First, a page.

Good morning, and happy Monday. Thanks to Briana Bierschbach for filling in for me last week. Let’s take a look at the Digest.
1. Frey releases police body camera video in fatal shooting. Minneapolis police body-camera video released Sunday night shows officers repeatedly warning an armed Thurman Blevins to put his hands up as they chased him through a North Side residential neighborhood last month and then fatally shot him in an alley. The dramatic imagery, slowed down and stabilized by a California forensic video firm, shows the 31-year-old Blevins with a handgun and running from police. The video appears to show the gun in Blevins’ hand shortly before shots were fired. The release of the video so soon after the shooting comes as police departments in the Twin Cities and beyond cope with public backlash over the shooting of men of color during encounters with officers. In this and other shootings, activists have demanded rapid release of police body cam video, believing the images will reveal that officers are too quick to shoot suspects. (Star Tribune)
2. Meet the candidates for Congress in CD5. Voters in Minneapolis and neighboring suburbs will elect a new member of Congress this year. The 5th Congressional District seat has been in Democratic hands since 1963, which means the August DFL primary will likely decide who goes to Washington. Here’s an in-depth look at the candidates, why they’re running and the main issues they would focus on if they are elected. (MPR News)
3. DFL opponents weigh in on Nolan. Rep. Peggy Flanagan, who is running for lieutenant governor with U.S. Rep. Tim Walz, and Rep. Erin Maye Quade, who is running with Rep. Erin Murphy, were asked about U.S. Rep. Rick Nolan during interviews on WCCO TV on Sunday. Nolan is the running mate of Lori Swanson. “We should all be troubled by Congressman Nolan’s behavior, and frankly I think he perpetuated this behavior in his office,” Flanagan said. “People who are seeking leadership in our state should not be promoted when they have allowed this behavior to continue,” Maye Quade said. Nolan was invited for a similar interview but declined. MinnPost recently published a story detailing Nolan’s support for a longtime legislative aide who is accused of sexually harassing multiple women in 2015 in Nolan’s Washington, D.C. office. The aide was let go by Nolan’s federal office, only to be rehired in 2016 by Nolan’s 8th Congressional District re-election campaign. Nolan expressed regret and resolve in the face of a controversy which has some calling for him to resign. “Absolutely not,” Nolan told the Duluth News Tribune Friday when asked if he would step down. (WCCO)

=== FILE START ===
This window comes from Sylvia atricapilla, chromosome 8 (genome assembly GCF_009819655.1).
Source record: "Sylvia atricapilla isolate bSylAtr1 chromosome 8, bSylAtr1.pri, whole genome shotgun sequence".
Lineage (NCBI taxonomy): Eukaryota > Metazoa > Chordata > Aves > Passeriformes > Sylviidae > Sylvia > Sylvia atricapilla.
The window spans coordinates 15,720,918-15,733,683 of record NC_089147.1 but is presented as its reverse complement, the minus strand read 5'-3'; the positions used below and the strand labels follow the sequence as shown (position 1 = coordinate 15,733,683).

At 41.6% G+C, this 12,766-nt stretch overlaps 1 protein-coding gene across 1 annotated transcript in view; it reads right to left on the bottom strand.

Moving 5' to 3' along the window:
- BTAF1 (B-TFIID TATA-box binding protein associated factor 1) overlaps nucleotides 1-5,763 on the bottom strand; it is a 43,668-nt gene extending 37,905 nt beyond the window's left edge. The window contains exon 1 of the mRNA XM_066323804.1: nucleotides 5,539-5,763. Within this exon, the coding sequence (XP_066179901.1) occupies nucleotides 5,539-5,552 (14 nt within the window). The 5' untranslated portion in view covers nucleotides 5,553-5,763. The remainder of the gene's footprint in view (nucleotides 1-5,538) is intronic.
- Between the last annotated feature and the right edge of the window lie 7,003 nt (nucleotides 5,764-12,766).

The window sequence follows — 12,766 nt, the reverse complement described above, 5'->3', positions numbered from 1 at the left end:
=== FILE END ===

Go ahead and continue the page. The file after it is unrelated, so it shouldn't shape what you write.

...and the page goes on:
4. Candidates disagree over role of attorney general’s office. Should the state’s chief legal officer be a bulwark against policies emanating from Washington, or more narrowly focused on protecting consumers and advising state agencies? Many Democratic attorneys general are fighting President Donald Trump’s agenda in the courts, mimicking Republican counterparts who used their offices to resist President Barack Obama’s initiatives. But those in the packed field of Minnesota candidates disagree on how much attention the “people’s lawyer” should pay the Trump administration. (Star Tribune)
5. Solar panel plant to reopen. A Canadian company is restarting production in a once shuttered northern Minnesota solar panel manufacturing plant. Ontario-based Heliene Inc. has begun operations in a 25,000-square-foot factory in Mountain Iron, a city of nearly 3,000 people on Minnesota’s Iron Range, and it plans to hire 130 employees by September. The plant was previously occupied by the solar company Silicon Energy and will be retooled with the help of a $3.5 million state loan package. That local subsidy played a bigger role in its reopening than the Trump administration’s solar tariffs, which have a mixed effect. The Trump Administration’s solar tariffs have triggered an estimated $1 billion in new investments in U.S. solar manufacturing but at the same time led companies to cancel or freeze more than $2.5 billion worth of projects, Reuters reported last month. For Heliene, the impact is mixed. Because hardly any solar panel components are manufactured in the United States, the company will pay a 30 percent tariff this year on components from Asian and European companies, Heiliene CEO Martin Pochtaruk said. (AP )